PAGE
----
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E10 fuel changes will affect a 'good slice of vehicles' – what will newupdates mean?

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The experts warned people need to know about the new changes which they say “will affect a “good slice of vehicles” being used today. The new petrol will be introduced in forecourts for September with experts from the RAC and DfT warning many older vehicles will not be compatible.

Drew Gibson, an expert at Suresite, has spoken to Express.co.uk to warn of how the new fuel is set to affect road users.

What parts will be affected by E10 fuel changes?

Mr Gibson said: “This isn’t going to be an ‘oh my god’ moment, it’s going to be a progression. You’re going to see an expedition of problems.

“So things like the tanks being split in half, they’re all plastic now.

“What you’re going to find is it’s more like the rubber seals on injection units, the hidden components that Joe Bloggs won’t think about.

READ MORE: E10 fuel changes could see thousands pay ‘extra money’

“It’s going to affect a good slice of vehicles which are being used on the roads today.”

He added: “I don’t have a direct answer because it caught me by surprise and I knew it was a similar issue.

“We haven’t got a lot of time to get ready. Ok, I don’t perceive it to be a snap moment.

“But it is going to have long term consequences if it’s not dealt with and not managed and people aren’t informed. There’s;s going to be a lot of problems.”

Can classic cars use new E10 fuel?

Mr Gibson said: “Some cars, depending on the brand only use E5, some have no ethanol at all.

“That fuel is more expensive but generally, looking at classic cars and things like that, they are people’s pride and joy they tend to look after them more and they don’t use them every day.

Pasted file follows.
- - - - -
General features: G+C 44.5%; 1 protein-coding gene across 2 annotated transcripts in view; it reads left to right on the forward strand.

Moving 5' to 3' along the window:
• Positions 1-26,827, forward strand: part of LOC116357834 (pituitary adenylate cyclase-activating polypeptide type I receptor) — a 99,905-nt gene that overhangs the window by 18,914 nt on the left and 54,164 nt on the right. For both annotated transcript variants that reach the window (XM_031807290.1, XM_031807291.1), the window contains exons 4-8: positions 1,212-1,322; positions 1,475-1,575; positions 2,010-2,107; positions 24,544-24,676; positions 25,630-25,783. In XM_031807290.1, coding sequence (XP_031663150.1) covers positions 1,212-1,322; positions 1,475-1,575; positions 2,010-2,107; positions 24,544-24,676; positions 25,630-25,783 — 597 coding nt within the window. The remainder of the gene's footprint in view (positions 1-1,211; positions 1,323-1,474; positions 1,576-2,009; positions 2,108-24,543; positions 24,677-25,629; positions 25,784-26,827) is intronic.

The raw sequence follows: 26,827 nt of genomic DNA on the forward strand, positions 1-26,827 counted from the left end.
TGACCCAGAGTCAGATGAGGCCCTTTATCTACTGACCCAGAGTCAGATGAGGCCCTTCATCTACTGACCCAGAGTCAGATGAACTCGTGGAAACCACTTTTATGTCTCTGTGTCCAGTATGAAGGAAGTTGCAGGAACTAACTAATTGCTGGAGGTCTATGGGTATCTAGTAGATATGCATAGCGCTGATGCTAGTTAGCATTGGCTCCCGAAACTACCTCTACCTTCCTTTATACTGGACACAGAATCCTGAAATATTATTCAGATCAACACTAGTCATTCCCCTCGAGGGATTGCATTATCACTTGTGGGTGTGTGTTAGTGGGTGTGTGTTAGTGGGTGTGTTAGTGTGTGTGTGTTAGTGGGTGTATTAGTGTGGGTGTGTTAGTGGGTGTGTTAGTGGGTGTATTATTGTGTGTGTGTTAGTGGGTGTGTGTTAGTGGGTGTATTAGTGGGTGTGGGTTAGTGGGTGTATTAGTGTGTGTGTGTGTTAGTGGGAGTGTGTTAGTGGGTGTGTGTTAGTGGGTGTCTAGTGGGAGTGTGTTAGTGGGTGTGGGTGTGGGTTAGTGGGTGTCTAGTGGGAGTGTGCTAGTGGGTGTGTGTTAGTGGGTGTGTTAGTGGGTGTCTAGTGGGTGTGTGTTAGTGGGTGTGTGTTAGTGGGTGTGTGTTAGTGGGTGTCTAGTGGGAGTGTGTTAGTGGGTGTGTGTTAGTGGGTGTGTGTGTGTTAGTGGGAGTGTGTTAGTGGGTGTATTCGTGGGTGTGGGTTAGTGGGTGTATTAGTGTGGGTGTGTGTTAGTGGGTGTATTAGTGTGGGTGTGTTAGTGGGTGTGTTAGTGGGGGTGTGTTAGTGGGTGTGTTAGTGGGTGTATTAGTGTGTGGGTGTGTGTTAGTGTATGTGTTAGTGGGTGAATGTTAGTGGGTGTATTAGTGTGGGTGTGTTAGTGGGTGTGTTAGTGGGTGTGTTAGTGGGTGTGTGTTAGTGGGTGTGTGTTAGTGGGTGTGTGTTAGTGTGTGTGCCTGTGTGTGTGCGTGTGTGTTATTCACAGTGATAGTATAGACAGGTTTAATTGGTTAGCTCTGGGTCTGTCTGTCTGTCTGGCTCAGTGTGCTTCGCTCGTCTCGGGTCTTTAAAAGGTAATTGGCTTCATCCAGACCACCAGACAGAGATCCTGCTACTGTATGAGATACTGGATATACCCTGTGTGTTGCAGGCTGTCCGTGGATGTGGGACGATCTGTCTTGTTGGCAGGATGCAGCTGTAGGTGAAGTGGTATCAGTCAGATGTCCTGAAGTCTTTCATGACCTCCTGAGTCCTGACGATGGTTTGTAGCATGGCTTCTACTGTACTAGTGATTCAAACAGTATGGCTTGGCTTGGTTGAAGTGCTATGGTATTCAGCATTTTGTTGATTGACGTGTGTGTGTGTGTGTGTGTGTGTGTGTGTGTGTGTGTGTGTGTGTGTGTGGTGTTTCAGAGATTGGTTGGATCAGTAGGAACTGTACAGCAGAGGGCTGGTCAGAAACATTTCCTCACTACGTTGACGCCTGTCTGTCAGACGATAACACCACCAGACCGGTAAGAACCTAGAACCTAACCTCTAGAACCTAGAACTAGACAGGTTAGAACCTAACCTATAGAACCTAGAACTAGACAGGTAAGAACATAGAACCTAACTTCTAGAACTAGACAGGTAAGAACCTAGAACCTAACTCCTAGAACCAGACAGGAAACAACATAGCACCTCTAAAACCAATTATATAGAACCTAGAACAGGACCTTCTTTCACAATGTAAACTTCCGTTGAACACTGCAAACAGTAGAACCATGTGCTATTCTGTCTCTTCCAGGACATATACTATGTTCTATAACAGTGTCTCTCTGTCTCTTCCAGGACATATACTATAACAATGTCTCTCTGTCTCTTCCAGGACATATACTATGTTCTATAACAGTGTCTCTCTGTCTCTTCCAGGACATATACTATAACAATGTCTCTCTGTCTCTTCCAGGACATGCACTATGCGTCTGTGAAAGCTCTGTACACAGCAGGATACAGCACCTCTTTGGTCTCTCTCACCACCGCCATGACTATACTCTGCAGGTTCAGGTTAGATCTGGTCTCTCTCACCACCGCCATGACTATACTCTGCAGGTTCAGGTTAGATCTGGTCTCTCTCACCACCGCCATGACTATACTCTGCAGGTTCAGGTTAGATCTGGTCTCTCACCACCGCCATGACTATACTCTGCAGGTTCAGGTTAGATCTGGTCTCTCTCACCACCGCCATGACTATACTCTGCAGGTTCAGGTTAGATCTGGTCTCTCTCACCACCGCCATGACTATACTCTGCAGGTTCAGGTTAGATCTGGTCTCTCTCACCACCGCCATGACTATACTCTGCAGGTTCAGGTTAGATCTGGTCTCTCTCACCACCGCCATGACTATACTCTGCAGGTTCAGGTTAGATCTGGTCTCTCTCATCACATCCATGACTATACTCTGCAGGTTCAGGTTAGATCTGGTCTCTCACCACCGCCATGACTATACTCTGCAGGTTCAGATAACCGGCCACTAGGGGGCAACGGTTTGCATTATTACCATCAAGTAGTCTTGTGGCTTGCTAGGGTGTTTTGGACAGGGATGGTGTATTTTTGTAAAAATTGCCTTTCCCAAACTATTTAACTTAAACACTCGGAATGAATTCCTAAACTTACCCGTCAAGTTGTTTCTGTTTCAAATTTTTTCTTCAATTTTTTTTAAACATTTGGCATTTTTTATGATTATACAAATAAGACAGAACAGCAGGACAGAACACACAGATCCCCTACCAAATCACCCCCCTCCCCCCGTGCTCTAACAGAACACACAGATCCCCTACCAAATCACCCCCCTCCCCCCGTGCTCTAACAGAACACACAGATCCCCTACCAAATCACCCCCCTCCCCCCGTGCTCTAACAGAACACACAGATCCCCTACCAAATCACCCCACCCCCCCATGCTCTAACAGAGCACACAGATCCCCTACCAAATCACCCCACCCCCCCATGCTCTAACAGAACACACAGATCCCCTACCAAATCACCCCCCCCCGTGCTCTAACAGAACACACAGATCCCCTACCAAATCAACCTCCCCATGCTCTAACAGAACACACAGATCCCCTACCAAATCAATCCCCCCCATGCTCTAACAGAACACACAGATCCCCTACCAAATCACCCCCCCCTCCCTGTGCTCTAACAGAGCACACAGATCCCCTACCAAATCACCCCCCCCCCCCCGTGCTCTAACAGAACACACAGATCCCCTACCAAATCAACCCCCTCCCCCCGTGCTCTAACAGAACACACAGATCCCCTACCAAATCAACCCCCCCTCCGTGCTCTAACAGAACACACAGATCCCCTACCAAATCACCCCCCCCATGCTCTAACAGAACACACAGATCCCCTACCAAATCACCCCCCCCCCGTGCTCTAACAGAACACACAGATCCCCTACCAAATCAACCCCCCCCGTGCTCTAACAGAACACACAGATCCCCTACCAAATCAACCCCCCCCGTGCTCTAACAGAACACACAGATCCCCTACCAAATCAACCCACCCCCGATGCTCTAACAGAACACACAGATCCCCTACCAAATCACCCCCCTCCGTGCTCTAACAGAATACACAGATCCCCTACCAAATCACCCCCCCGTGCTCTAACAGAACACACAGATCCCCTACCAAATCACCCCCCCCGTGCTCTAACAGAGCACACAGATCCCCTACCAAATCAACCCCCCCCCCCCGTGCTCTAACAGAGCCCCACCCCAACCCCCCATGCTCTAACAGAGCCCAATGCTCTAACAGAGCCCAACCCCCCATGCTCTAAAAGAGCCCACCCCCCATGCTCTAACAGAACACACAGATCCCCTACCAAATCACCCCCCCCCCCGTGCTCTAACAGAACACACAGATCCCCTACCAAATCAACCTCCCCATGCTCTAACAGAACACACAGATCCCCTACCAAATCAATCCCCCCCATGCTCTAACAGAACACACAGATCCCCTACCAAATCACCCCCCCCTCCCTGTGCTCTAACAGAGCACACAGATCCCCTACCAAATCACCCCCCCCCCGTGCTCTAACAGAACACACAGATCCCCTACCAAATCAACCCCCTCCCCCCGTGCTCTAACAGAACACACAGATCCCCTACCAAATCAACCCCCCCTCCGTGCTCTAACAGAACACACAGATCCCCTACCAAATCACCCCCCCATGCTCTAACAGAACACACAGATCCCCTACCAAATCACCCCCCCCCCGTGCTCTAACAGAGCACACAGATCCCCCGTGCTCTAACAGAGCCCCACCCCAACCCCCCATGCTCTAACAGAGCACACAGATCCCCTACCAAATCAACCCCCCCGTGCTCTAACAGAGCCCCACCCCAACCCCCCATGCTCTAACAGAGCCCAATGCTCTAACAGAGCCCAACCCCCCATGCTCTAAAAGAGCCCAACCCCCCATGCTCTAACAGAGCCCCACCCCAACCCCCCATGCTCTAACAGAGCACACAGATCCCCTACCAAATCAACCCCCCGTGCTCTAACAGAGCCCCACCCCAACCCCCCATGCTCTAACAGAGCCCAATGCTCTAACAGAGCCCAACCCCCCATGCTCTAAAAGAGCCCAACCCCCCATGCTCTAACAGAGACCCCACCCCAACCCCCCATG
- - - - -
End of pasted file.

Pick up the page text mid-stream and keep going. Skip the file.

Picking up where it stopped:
“The fuel is the primary cost but there are reserve fuel grades there and available for people to use.”

Will E5 be sold in the future?

According to the DfT’s E10 consultation, the old E5 fuel will still be kept under the “protection grade” fuel for those who need to use it.

However, the consultation says protection grade regulations will only last for five years after E10 is introduced before its demand will be reviewed.

Mr Gibson warned it would be a “refining issue” but lowered concerns the fuel may not be sold post-2026.

He said: “Look at Four-star, You can still get hold of Four-star if you really really need it.

“It’s a refining issue, it’s a storage issue, so it’s right the way through the fuel chain.”

What will the new fuel achieve?

Mr Gibson said: “I’ve helped to look after this resource we’ve got that isn’t finite and also try to protect the environment as much as possible.

“Based on that, it’s something we have to commit to, we have to reduce emissions and there’s different ways of doing it. This is just one of the ways of doing that.

“With our environmental hat on it’s a good thing we are trying to reduce emissions.”



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